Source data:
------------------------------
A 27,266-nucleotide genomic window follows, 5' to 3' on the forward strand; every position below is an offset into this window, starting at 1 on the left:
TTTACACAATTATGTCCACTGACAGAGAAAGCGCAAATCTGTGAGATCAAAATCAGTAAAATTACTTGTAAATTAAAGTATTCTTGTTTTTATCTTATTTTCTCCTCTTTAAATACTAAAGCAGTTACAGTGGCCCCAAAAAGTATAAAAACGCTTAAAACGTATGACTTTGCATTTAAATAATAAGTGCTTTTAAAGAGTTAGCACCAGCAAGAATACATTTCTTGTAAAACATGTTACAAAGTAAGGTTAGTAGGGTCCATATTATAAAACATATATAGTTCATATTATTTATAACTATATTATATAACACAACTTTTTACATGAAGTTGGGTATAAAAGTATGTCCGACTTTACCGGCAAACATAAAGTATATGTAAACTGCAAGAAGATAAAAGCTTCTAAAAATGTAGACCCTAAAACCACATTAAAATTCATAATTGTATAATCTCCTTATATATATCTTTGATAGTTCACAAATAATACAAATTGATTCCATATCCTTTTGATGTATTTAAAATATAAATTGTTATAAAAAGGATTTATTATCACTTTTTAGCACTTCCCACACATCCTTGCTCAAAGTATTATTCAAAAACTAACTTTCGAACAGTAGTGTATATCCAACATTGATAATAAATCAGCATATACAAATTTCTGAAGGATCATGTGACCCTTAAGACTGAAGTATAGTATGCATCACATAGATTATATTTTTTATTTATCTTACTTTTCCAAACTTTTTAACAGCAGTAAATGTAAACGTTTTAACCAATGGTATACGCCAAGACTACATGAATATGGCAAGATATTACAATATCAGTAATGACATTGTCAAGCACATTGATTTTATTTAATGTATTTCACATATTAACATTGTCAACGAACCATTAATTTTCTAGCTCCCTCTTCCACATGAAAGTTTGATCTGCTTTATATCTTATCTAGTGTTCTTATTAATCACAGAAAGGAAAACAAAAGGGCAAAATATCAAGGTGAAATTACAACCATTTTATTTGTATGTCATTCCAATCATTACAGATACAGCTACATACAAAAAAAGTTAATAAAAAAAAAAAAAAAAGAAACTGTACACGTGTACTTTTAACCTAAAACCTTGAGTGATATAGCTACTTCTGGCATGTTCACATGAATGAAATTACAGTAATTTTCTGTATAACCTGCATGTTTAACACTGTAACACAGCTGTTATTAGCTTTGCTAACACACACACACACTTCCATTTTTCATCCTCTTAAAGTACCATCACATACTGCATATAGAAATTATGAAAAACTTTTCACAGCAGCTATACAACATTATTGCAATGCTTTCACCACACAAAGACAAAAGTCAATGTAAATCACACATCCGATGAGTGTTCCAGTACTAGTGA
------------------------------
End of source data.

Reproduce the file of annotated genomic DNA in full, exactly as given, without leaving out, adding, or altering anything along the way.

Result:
A 27,266-nucleotide genomic window follows, 5' to 3' on the forward strand; every position below is an offset into this window, starting at 1 on the left:
TTTACACAATTATGTCCACTGACAGAGAAAGCGCAAATCTGTGAGATCAAAATCAGTAAAATTACTTGTAAATTAAAGTATTCTTGTTTTTATCTTATTTTCTCCTCTTTAAATACTAAAGCAGTTACAGTGGCCCCAAAAAGTATAAAAACGCTTAAAACGTATGACTTTGCATTTAAATAATAAGTGCTTTTAAAGAGTTAGCACCAGCAAGAATACATTTCTTGTAAAACATGTTACAAAGTAAGGTTAGTAGGGTCCATATTATAAAACATATATAGTTCATATTATTTATAACTATATTATATAACACAACTTTTTACATGAAGTTGGGTATAAAAGTATGTCCGACTTTACCGGCAAACATAAAGTATATGTAAACTGCAAGAAGATAAAAGCTTCTAAAAATGTAGACCCTAAAACCACATTAAAATTCATAATTGTATAATCTCCTTATATATATCTTTGATAGTTCACAAATAATACAAATTGATTCCATATCCTTTTGATGTATTTAAAATATAAATTGTTATAAAAAGGATTTATTATCACTTTTTAGCACTTCCCACACATCCTTGCTCAAAGTATTATTCAAAAACTAACTTTCGAACAGTAGTGTATATCCAACATTGATAATAAATCAGCATATACAAATTTCTGAAGGATCATGTGACCCTTAAGACTGAAGTATAGTATGCATCACATAGATTATATTTTTTATTTATCTTACTTTTCCAAACTTTTTAACAGCAGTAAATGTAAACGTTTTAACCAATGGTATACGCCAAGACTACATGAATATGGCAAGATATTACAATATCAGTAATGACATTGTCAAGCACATTGATTTTATTTAATGTATTTCACATATTAACATTGTCAACGAACCATTAATTTTCTAGCTCCCTCTTCCACATGAAAGTTTGATCTGCTTTATATCTTATCTAGTGTTCTTATTAATCACAGAAAGGAAAACAAAAGGGCAAAATATCAAGGTGAAATTACAACCATTTTATTTGTATGTCATTCCAATCATTACAGATACAGCTACATACAAAAAAAGTTAATAAAAAAAAAAAAAAAAGAAACTGTACACGTGTACTTTTAACCTAAAACCTTGAGTGATATAGCTACTTCTGGCATGTTCACATGAATGAAATTACAGTAATTTTCTGTATAACCTGCATGTTTAACACTGTAACACAGCTGTTATTAGCTTTGCTAACACACACACACACTTCCATTTTTCATCCTCTTAAAGTACCATCACATACTGCATATAGAAATTATGAAAAACTTTTCACAGCAGCTATACAACATTATTGCAATGCTTTCACCACACAAAGACAAAAGTCAATGTAAATCACACATCCGATGAGTGTTCCAGTACTAGTGA